Turkey’s Supreme Election Board (YSK), the election oversight agency, dismissed a call for annulling Sunday’s referendum to adopt a presidential system after opposition parties and international observers condemned the vote as neither free nor fair.
The adoption of a presidential system over a parliamentary system greatly expands the power of President Recep Tayyip Erdogan, as it eliminates the office of the prime minister and grants Erdogan the authority to appoint vice presidents at his discretion.
Three opposition parties – the secularist Republican People’s Party (CHP), the pro-Kurdish leftist Peoples’ Democratic Party (HDP), and the Patriotic Party – filed a request to the YSK to investigate irregularities at the ballot box on Sunday, including the exclusion of election observers from some southeastern regions and the last-minute decision to count ballots that had not been properly sealed and stamped by election officials before reaching the YSK.
The YSK rejected the appeal Wednesday. “The board voted separately on all three applications. Ten members voted against, one agreed and the applications were rejected by majority vote,” the agency said in a statement.
The ruling Islamist Justice and Development Party (AKP) applauded the YSK decision. “The YSK’s decision is the proper decision because the YSK has evaluated similar issues not just this time, but in the past as well, and it has always made the same decision,” Justice Minister Bekir Bozdağ said following the announcement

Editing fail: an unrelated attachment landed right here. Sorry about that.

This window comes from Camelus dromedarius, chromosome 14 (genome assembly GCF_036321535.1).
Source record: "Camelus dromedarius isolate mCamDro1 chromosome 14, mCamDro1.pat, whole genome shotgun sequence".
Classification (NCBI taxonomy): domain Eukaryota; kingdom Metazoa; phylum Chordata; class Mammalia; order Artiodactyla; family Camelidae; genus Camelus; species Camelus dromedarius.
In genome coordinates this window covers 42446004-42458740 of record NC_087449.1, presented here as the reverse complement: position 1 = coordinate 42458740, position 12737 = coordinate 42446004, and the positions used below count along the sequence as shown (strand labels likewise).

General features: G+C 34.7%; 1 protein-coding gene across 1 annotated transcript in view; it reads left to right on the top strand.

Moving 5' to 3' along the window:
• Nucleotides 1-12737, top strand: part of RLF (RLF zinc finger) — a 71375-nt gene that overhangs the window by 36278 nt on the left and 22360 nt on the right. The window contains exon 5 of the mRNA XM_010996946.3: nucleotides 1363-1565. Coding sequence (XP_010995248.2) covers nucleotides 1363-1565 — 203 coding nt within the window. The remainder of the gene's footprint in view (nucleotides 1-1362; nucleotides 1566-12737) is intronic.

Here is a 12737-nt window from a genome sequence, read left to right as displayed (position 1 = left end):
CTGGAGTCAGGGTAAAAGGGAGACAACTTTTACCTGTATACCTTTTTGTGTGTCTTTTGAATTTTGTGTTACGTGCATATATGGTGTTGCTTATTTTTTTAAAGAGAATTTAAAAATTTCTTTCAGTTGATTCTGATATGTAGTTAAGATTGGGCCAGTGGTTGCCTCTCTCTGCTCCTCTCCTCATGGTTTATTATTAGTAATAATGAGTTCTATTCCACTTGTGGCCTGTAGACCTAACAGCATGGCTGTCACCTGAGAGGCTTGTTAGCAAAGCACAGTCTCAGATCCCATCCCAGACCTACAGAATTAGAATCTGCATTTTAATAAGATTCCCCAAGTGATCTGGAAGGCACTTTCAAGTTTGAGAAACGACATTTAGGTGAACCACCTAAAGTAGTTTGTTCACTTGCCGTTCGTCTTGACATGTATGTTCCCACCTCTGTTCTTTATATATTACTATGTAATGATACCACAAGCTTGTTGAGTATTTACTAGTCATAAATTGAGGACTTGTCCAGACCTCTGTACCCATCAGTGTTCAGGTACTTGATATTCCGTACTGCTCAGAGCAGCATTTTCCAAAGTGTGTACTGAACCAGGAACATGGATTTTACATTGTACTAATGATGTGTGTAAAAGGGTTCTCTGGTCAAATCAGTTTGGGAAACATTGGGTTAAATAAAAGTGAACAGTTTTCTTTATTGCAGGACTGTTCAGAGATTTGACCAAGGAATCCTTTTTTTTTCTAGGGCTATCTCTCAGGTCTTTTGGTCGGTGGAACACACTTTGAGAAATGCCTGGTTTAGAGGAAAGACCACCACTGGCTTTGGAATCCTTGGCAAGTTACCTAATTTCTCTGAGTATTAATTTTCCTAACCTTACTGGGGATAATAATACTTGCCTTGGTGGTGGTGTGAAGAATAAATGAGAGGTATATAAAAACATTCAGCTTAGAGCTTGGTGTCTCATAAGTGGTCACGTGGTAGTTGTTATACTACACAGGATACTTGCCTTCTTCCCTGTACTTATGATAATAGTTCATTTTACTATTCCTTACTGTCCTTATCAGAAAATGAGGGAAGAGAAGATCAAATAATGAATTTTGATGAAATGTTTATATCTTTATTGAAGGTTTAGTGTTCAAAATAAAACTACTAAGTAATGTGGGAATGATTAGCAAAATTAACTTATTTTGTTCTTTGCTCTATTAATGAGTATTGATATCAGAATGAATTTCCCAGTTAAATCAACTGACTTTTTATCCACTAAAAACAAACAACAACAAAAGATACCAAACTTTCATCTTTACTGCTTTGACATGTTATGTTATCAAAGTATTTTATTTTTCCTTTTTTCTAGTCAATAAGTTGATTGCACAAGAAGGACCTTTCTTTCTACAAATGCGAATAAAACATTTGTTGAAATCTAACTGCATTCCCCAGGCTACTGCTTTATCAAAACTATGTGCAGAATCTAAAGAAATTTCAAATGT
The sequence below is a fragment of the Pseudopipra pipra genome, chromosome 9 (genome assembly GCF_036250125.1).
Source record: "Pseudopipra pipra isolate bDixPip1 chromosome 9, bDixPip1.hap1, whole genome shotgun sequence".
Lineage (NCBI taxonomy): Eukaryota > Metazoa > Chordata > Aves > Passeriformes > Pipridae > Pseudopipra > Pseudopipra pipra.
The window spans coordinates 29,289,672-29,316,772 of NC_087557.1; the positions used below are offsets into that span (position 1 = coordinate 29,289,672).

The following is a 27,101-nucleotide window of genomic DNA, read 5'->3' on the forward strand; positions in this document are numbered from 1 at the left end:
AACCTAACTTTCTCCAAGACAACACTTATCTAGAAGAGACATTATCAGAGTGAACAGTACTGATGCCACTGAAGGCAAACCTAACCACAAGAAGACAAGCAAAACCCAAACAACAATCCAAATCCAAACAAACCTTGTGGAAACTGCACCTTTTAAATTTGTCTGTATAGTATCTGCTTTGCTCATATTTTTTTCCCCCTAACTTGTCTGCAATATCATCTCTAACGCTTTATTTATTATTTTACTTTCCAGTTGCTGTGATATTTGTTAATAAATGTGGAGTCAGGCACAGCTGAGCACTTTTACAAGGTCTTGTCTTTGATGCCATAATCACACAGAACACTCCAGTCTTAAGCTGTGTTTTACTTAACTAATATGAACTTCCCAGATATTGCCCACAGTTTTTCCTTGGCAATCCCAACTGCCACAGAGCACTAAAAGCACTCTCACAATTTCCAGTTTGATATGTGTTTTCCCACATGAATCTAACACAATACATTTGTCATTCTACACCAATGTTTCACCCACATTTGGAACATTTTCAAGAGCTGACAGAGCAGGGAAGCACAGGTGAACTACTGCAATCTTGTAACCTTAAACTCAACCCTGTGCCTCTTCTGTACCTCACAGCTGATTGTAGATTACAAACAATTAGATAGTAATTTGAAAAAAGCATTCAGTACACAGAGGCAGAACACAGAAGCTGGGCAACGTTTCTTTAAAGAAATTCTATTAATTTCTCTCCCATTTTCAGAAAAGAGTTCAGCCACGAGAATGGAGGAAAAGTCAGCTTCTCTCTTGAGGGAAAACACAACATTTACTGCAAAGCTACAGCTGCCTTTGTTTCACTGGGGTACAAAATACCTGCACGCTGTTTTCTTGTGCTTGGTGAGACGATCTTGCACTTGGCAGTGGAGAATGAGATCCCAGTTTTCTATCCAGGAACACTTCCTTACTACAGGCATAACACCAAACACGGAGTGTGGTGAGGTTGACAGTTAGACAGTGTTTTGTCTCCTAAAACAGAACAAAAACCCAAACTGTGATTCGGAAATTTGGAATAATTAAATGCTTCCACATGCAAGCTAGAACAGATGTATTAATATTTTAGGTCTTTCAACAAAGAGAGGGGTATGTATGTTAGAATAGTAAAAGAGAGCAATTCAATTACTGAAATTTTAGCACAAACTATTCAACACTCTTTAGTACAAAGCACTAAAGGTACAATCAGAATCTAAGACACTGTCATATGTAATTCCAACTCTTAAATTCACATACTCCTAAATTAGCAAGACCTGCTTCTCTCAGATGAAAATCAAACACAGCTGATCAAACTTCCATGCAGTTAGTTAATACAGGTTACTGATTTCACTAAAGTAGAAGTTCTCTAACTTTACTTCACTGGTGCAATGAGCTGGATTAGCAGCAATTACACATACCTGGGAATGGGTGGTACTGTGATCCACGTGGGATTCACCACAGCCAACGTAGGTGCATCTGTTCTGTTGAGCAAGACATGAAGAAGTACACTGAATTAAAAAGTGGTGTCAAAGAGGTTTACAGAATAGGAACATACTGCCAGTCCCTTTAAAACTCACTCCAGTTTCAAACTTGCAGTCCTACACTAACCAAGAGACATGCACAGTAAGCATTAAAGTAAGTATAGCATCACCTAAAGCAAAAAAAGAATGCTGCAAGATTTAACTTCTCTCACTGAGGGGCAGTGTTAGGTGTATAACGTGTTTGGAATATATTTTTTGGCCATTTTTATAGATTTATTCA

Bozdağ notably warned the nation’s top court, the Constitutional Court, to disregard any claims by the CHP and other parties demanding a legal investigation into the election. “The Constitutional Court does not have the authority or the right to evaluate the YSK’s referendum decision in accordance with the Constitution and the international agreement to which Turkey is a party,” he argued.
Erdogan himself also dismissed the idea of the CHP continuing to seek legal recourse to annul the election results. “There is no right to disrespect the will of the nation,” Erdogan said Wednesday night. Erdogan went further, warning the CHP not to seek recourse at the European Court of Human Rights (ECHR) because it would not have “jurisdiction” over the election. Bozdağ also warned the ECHR to stay out of Turkey.
The CHP has indeed responded to the YSK by vowing that their efforts have not concluded. “This is a serious legitimacy crisis. We will employ all legal ways available. We will evaluate tomorrow whether we will take the decision to the Constitutional Court or to the European Court of Human Rights,” CHP deputy chairman Bulent Tezcan said.
Another CHP representative, Levent Gök, accused the YSK of “committing a crime,” arguing that the agency had “abused its task by using power the law did not give it with the decision that it took before the election.” Gök was not objecting to the dismissal of the complaint, however, but with the last-minute rule adopted midday Sunday that allowed the YSK to count unsealed ballots. Previously, for the YSK to count a ballot, it had to have arrived from the voting stations with an official seal that proves an election official handled it at all times, and it was not tampered with. The opposition argues that this new rule allowed unverified “yes” votes to filter into the system, granting Erdogan his slim 51 percent victory.
The CHP has submitted paperwork alleging this and another ten “irregularities” that occurred during the election. Among other irregularities were reports of individuals being forced to vote openly, with election officials watching who voted for which option, workers “casting” votes when evidence shows they were clearly on duty, and election observers being prevented from entering voting areas in some southeastern regions.
The Organization for Security and Co-operation in Europe (OSCE) has corroborated some of these claims, as its independent observers have called the election fraudulent. The OSCE also condemned the government’s accusations that some opposition members were involved with terrorist groups such as the Kurdistan Workers’ Party (PKK).